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America's Cup: Alinghi Red Bull Racing's Marcelino Botin on the Swiss team's approach

by Marcelino Botin/Alinghi Red Bull Racing 5 Oct 14:47 PDT 6 October 2022
Alinghi Red Bull Racing's AC75 sailing off Barcelona 5 October 2022 © Alex Carabi/America's Cup

Alinghi Red Bull Racing is, before anything else, a team. A group of passionate people working together towards one goal: winning the America’s Cup

It’s a big responsibility to lead the design for such a legendary team that has won the America’s Cup twice, and even more so after partnering with Red Bull and benefiting from the knowledge of Red Bull Advanced Technologies. I work on hydro and aerodynamics on a daily basis, but my broader role is to keep an eye on the whole project, from a design point of view. This job has evolved a lot over time. Previously, we were designing boats; now these boats are closer to planes. I have been part of the industry for a long time and have followed this transition closely, adding the aerodynamics to the design.

But that is not the only thing that has changed in the boat design. When I started, there were three or four times more sailors than designers, now the balance has shifted. The design team has become bigger. The most important thing of all is to hire people that can work in a group, not as individuals. These people are the key to success, as well as failure. This is even more important when working under pressure, as timing is key. And there is never enough. Our competitors are one campaign ahead of us. We don’t have the AC75 experience they have, but our team’s strength lies in the talent that we have assembled and the strong and positive atmosphere that we work in.

It’s so interesting, every day we work on something different. We challenge the process, we’re challenged, we push the limits. A topic that Red Bull Advanced Technologies knows well. Their high-performance vehicle engineering group supports us with its engineering and design expertise derived from competing in Formula 1, the world’s fastest development cycle. Many aspects can be exported from Formula 1 to the America’s Cup. At the beginning of the campaign, alongside RBAT, we identified areas that they could help us with, and since then, have been improving the collaboration across many projects that are evolving successfully. We collaborate with them on a regular basis.. Ultimately they are all part of our project and it’s exciting to listen to them, to learn from them and to work with them. Many elements come together in the design of such a boat.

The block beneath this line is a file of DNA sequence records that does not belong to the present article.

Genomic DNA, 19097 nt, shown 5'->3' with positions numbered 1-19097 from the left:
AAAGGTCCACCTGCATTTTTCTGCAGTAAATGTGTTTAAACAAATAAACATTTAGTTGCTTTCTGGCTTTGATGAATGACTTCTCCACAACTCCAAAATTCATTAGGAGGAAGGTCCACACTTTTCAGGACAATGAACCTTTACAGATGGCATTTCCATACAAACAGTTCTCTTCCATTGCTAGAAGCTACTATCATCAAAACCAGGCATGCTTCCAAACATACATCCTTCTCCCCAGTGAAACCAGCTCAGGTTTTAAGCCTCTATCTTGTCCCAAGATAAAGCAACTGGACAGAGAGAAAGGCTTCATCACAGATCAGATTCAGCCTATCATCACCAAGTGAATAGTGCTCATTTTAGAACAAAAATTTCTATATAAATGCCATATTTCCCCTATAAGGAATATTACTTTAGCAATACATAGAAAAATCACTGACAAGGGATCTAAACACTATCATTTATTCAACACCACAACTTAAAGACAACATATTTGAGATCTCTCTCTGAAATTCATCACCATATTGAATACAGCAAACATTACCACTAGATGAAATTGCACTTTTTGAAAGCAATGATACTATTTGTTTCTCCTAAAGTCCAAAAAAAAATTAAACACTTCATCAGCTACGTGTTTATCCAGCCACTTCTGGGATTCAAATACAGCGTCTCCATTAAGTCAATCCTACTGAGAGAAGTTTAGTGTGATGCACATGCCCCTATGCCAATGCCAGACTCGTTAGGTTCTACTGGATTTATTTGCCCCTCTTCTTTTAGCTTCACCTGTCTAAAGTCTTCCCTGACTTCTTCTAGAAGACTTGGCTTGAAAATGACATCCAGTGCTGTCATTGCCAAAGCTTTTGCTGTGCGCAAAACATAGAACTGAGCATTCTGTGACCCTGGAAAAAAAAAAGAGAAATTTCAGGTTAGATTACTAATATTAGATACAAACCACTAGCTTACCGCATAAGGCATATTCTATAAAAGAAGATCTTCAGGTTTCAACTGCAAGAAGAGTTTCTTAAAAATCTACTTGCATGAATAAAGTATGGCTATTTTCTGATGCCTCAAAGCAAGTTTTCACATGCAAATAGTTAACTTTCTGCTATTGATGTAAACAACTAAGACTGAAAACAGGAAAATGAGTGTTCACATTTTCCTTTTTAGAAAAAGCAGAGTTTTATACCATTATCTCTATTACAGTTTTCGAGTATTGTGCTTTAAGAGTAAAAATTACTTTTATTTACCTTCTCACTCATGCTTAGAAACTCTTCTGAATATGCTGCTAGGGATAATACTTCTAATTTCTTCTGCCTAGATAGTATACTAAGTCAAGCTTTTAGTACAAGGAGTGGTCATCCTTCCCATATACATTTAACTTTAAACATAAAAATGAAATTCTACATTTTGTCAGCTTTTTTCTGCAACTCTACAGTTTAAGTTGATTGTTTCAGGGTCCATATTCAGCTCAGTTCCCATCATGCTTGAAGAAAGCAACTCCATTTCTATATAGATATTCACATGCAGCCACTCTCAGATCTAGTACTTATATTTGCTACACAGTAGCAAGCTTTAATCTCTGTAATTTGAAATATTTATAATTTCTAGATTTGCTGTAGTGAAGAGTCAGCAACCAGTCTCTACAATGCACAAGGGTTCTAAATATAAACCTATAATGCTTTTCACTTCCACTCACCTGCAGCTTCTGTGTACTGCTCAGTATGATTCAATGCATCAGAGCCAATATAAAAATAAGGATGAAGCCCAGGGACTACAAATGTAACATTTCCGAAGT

One of these elements is the sailors’ input. We encourage their participation in our meetings, and we try to join them as often as possible. On the simulator, on the boat, and on the chase boats that are usually packed with designers. Now that they’ve started sailing BoatZero, their feedback is extremely important for the design of our race boat. At the end of the day, the sailors need to be happy with the product we are creating!

Design Coordinator Adolfo Carrau oversees the different areas of design that are led by the following team members: Steven Robert, structural engineer lead, Gautier Sergent, sail designer lead, Joseph Ozanne, simulator lead, Nicolas Bailey, foil designer, and Gonzalo Redondo, foil and hull designer. From a global perspective the most important strength of any design group is how the whole team works together.

When I walk into the office and overhear the designers sharing ideas with colleagues from all the other departments, I know we are working in the right direction. Each of them has a key role in our success. The America’s Cup seems far away, but we are now at an essential moment of our campaign, gathering as much data as possible from the boat, the simulator and all our design tools. Developing a design concept around this information that is competitive in the conditions that we will race in is crucial for the success of the campaign.

The countdown is on!

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